Last week at our church in Guilford, a woman stood up during our time of prayer to offer a joy for the small intentional ways that our congregation took care of each other. She has a six-year-old son who needed a tissue during church, which was—for him—a crisis. “When we got to the back of the church, there was a box of tissues,” she said, “and a crisis was averted.” She went on the list several small, routine ways that she saw love expressed in the details around her.
Love is a series of decisions.
Yesterday afternoon, I heard a story on NPR about a man named Tsutomo Yamaguchi. In August of 1945, he was on a business trip to Hiroshima, Japan when American forces dropped the first atomic bomb on that city. He was thrown into a ditch by the explosion and thus survived it. Somehow, he managed to get to the train station and find his way to his home and family—in Nagasaki, which was bombed three days later. He survived that attack as well, and lived to be 93. I wondered, as I drove, how he chose to live his life. I found a story about a man who had interviewed him. The reporter said she understood Mr. Yamaguchi had come to feel like he had been given a second life. The interview agreed.
For a period of time,” the man said, “he was very depressed, very angry, even wanting revenge. And he felt where another colleague of his . . . stayed angry for a very long time and referred to these concentric circles of death. Mr. Yamaguchi had another type of viral idea that he could empower children, he could empower anyone to just go out with something. . . . And he felt that somewhere, somehow, this would reach into some place, maybe change the life of some child who might otherwise grow up to do something evil and ultimately had a small chance of even preventing perhaps another Hiroshima or another Nagasaki in the future.”
One of my seminary professors used the image of concentric circles when he talked about how we share our faith. Concentric circles are the rings that emanate from the center, like the rings on the surface of the water when you throw a stone into the lake. If we choose to allow the source of the disturbance to be fueled by our anger or fear, they are “concentric circles of death,” as he called them, perpetuating the violence. But if our lives are disquieted by love—if we make the small decisions to connect with those around us—the ripples become circles of healing, hope, and belonging.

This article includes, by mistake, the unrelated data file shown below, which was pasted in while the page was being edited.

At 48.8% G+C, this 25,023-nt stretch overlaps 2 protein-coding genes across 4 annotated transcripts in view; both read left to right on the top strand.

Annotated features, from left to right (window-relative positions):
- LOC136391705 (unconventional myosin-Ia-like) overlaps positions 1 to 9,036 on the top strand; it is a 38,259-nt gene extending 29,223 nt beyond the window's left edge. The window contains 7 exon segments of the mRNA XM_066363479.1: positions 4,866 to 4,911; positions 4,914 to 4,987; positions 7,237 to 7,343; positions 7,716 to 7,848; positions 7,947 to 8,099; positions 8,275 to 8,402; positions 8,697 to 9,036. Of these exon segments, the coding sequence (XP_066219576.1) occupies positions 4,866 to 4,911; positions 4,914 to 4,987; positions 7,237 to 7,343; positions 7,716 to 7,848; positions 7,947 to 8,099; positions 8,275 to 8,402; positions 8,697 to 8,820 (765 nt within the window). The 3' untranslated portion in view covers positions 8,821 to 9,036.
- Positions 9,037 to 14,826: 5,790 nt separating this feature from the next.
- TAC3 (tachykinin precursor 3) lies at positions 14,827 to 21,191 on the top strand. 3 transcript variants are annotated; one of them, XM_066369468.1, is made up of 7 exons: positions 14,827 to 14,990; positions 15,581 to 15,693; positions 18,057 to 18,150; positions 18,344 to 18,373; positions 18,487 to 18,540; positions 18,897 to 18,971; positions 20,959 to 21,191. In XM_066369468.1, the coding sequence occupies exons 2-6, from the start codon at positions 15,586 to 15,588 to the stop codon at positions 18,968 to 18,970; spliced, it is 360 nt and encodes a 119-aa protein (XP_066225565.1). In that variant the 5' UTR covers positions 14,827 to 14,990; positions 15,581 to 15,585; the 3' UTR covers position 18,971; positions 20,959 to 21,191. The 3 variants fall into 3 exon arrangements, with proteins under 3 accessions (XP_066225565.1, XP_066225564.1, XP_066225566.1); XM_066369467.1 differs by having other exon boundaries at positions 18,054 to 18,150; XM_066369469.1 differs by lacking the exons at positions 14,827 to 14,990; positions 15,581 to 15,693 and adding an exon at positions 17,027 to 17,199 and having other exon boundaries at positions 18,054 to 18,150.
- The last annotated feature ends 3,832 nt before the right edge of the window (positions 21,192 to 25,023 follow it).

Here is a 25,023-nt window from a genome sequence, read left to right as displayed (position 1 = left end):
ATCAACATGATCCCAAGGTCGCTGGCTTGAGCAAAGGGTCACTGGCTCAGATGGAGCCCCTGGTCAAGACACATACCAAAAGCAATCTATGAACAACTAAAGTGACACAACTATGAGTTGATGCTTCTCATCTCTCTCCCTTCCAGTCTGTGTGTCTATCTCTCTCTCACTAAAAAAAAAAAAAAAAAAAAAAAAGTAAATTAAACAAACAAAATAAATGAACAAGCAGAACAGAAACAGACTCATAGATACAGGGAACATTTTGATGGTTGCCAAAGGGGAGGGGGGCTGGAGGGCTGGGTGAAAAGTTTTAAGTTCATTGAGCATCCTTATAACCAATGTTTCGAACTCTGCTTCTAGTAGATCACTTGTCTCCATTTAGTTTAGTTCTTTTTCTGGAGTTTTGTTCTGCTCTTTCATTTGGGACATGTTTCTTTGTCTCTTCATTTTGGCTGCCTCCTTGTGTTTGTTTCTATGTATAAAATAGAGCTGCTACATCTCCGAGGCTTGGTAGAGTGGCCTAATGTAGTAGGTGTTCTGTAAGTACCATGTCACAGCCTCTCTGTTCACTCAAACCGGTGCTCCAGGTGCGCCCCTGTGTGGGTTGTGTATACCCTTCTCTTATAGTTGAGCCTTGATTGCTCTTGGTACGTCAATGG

“Sing songs.” Paul said, “Show your joy. Look for ways to be grateful. Pay attention to the ways you fit together in Christ.”
Though Paul was writing to people in crisis, he took a long look. There was more to life than all that seemed wrong with the world. All these centuries later, life feels much the same. These are difficult days. Perhaps you feel like a bomb has been dropped in the middle of your life. Perhaps it feels more like a thousand tiny cuts that all add up to excruciating pain. Perhaps it feels like the best you can do is survive.
Yet, here we are. Gathered again because we trust that the purpose of life is to do more than endure the pain. We were created to do more than survive. We were breathed into existence to take care of one another, to love one another, to make the daily decisions we need to make to let love triumph over anger and hatred and fear. We make the best of our time during these difficult days by sharing our pain with one another, by bearing one another’s burdens.
We can’t get numb enough to stop the pain in our lives or in the world. The pain just keeps coming. Therefore, let us not be vague, then, about the ways we live out our faith. Our lives send out ripples into the world, whether we realize it or not. Life doesn’t offer many discards. Every motion matters. When we choose love, joy, and gratitude in our daily decisions, we offer our world a chance to see itself as something other than a war zone, and for others to see themselves as something other than casualties of that war.
May the ripples of our lives flood the world with the love of Christ. Amen.